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FASEB J. 2015 Oct;29(10):4248-55. doi: 10.1096/fj.15-275339. Epub 2015 Jun 23.

Circadian timing in central and peripheral tissues in a migratory songbird: dependence on annual life-history states.

Author information

1
*Department of Science and Technology-Intensification of Research in High Priority Areas Center for Excellence in Biological Rhythms Research and Indo-U.S. Center for Biological Timing, Department of Zoology, University of Delhi, Delhi, India; Department of Zoology, University of Lucknow, Lucknow, India; and Regulatory Biology Laboratory, Salk Institute for Biological Studies, La Jolla, California, USA.
2
*Department of Science and Technology-Intensification of Research in High Priority Areas Center for Excellence in Biological Rhythms Research and Indo-U.S. Center for Biological Timing, Department of Zoology, University of Delhi, Delhi, India; Department of Zoology, University of Lucknow, Lucknow, India; and Regulatory Biology Laboratory, Salk Institute for Biological Studies, La Jolla, California, USA drvkumar11@yahoo.com.

Abstract

Predictable seasonal change in photoperiod triggers a sequential change in the daily activity-rest pattern, adaptive for migration in several bird species. The night-migratory black-headed bunting (Emberiza melanocephala) is day active under short photoperiods (8 h light:16 h dark, short day sensitive). Under long photoperiods (16 h light:8 h dark), the buntings are initially day active (long day premigratory) but subsequently become intensely night active (long day migratory) and after few weeks again return to a day active pattern (long day refractory). However, it is unclear how the daily expression of circadian genes changes during photoperiod-induced seasonal life-history states (LHSs). We measured period 2 (Per2), cryptochrome 1 (Cry1), brain and muscle arnt-like protein 1 (Bmal1), and circadian locomotor output cycles kaput (Clock) mRNA expressions in various neural and peripheral tissues of buntings in different LHSs and discovered differences of ∼2 to 6 h in the phase and 2- to 4-fold in amplitude of circadian oscillations of Per2, Cry1, and Bmal1 between photoperiod-induced LHSs. Phase relationship in mRNA oscillations was altered between oscillator components in the circadian pacemaker system (retina, pineal, hypothalamus) as well as in the peripheral (liver, muscle) tissues. These results show for the first time altered waveforms of clock gene expressions in all tissues in parallel with behavioral shifts and suggest the involvement of circadian system in photoperiod induction of seasonal LHSs in a migratory species.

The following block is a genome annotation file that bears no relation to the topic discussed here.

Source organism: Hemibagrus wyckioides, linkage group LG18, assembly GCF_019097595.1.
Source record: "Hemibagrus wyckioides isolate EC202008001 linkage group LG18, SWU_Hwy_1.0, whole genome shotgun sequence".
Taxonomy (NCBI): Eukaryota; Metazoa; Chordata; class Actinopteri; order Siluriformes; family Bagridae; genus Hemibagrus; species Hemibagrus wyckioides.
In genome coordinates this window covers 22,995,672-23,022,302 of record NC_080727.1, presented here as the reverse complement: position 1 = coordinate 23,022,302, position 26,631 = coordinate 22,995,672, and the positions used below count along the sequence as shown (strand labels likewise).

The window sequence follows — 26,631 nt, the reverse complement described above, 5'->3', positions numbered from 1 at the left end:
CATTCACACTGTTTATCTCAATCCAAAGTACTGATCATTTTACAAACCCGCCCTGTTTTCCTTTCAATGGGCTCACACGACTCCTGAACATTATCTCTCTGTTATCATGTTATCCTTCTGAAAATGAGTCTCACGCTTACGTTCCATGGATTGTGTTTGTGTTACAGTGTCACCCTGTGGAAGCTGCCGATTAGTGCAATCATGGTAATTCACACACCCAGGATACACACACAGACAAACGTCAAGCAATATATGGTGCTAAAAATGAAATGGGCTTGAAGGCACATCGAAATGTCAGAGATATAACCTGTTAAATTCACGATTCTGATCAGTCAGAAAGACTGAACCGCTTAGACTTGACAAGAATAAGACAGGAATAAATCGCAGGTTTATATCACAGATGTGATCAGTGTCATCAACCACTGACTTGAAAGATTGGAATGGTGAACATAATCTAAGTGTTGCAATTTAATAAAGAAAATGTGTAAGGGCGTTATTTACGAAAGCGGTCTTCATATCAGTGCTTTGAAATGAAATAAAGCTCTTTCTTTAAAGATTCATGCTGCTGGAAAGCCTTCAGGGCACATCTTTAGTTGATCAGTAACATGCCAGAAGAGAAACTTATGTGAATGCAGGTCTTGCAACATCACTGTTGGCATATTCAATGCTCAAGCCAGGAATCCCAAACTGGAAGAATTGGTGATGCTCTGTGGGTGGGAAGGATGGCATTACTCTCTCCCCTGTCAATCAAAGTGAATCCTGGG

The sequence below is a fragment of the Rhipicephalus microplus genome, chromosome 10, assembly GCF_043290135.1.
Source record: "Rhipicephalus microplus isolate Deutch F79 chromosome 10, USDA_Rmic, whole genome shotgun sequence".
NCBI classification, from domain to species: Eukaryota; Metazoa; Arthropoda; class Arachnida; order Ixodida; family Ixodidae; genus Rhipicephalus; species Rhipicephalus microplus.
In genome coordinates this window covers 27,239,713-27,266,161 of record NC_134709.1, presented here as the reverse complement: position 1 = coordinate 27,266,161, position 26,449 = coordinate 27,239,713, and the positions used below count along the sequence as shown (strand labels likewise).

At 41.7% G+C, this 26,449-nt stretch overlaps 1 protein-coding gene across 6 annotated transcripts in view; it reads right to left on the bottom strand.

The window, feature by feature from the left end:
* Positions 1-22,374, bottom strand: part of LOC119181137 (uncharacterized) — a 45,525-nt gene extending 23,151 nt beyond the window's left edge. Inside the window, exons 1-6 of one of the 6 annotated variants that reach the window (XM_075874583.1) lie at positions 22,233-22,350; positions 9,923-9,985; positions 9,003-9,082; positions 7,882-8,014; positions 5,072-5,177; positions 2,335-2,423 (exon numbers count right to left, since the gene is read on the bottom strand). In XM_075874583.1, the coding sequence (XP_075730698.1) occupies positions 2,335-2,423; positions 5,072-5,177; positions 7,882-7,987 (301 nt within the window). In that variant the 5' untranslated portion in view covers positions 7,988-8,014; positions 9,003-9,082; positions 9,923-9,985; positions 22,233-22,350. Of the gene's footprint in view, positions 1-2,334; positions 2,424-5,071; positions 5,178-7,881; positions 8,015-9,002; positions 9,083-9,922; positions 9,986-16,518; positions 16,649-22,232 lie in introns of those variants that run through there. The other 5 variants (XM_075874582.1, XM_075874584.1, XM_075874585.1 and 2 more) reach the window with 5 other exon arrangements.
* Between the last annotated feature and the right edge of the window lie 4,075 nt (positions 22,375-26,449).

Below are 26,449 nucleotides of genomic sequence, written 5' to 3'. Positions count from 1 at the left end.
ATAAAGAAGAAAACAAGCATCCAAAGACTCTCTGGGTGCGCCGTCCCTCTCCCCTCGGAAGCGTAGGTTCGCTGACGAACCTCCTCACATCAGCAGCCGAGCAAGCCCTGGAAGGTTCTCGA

KEYWORDS:

Bmal1; Clock; black-headed bunting; circadian genes; cryptochrome

PMID:
26103987
PMCID:
PMC6137543
DOI:
10.1096/fj.15-275339
[Indexed for MEDLINE]
Free PMC Article

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